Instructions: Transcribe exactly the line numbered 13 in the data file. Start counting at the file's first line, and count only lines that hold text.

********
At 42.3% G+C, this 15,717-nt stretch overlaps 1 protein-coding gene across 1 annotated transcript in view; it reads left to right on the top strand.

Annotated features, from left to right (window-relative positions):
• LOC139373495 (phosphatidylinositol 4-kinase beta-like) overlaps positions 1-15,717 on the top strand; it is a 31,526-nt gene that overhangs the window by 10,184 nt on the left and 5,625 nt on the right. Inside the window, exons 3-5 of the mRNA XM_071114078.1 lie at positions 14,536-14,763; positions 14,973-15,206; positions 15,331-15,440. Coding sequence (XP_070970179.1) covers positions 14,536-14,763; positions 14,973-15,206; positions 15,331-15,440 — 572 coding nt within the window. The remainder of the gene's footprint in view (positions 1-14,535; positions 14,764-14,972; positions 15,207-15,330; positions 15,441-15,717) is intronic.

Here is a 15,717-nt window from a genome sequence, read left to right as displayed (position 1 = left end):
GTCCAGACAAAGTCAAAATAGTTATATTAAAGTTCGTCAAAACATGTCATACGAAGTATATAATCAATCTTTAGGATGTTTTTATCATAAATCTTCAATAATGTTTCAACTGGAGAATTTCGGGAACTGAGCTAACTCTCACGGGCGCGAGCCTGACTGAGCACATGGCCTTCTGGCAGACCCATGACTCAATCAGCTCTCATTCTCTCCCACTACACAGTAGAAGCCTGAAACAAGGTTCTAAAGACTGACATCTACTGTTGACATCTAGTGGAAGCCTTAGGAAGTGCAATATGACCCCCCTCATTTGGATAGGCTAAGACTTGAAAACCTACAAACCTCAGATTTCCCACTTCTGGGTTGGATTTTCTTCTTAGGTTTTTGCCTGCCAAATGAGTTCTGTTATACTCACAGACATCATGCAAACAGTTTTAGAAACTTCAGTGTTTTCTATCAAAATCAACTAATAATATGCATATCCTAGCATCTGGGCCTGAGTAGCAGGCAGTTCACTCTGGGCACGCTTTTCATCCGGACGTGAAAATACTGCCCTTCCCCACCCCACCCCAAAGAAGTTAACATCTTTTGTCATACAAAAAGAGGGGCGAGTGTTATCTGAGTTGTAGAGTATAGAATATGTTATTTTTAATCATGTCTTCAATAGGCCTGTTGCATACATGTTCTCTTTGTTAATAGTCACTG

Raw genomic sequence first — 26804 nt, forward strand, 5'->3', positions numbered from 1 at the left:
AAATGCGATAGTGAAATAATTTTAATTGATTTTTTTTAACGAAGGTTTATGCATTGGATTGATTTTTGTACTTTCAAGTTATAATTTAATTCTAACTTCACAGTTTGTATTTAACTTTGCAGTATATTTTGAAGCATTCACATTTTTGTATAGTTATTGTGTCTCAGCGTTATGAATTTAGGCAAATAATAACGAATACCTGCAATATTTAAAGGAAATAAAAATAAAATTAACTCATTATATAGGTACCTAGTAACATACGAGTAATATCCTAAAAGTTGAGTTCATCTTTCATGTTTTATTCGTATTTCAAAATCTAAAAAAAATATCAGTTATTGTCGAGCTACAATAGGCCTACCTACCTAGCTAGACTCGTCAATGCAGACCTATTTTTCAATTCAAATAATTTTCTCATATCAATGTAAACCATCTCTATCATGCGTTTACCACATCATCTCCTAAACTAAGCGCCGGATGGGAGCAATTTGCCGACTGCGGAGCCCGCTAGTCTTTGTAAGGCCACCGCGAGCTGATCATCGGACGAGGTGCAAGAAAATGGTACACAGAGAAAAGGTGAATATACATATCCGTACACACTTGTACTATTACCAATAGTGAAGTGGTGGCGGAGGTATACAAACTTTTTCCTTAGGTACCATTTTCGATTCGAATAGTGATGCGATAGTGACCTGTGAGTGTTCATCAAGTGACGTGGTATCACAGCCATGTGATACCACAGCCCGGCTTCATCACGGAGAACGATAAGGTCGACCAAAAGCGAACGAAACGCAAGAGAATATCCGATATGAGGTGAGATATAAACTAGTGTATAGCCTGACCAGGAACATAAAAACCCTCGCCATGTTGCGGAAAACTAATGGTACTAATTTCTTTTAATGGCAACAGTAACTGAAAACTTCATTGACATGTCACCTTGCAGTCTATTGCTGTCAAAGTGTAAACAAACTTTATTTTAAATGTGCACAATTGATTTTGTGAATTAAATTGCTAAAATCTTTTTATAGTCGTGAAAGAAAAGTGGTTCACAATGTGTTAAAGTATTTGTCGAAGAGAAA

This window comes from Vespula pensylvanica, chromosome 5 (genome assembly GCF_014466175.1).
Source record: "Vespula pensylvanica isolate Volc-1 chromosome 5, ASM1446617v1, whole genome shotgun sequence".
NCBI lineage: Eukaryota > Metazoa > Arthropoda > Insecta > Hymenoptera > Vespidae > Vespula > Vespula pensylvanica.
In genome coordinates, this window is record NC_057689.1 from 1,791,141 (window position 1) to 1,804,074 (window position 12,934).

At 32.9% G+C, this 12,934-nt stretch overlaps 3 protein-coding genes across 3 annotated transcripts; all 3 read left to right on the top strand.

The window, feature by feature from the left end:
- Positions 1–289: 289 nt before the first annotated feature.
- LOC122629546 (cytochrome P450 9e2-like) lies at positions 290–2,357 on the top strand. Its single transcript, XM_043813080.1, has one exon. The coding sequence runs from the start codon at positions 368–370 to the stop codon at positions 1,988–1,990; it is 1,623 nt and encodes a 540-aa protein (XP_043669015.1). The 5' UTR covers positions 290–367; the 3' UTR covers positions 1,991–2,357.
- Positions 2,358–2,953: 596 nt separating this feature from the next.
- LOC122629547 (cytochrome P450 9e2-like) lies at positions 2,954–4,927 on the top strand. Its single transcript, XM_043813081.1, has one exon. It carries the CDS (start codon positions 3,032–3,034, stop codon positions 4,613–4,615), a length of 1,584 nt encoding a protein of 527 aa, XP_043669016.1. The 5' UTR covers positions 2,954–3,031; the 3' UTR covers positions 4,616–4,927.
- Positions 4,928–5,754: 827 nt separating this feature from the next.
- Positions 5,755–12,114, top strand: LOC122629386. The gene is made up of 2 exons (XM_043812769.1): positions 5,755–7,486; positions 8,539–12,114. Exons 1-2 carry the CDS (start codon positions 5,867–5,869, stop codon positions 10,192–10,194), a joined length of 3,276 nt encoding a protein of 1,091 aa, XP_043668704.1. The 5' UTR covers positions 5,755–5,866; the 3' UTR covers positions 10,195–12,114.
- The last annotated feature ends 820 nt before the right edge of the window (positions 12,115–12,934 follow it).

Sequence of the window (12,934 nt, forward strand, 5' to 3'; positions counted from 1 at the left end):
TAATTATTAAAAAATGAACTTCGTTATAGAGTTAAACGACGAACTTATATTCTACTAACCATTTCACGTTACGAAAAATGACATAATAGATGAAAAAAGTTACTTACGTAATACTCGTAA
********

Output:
The window, feature by feature from the left end: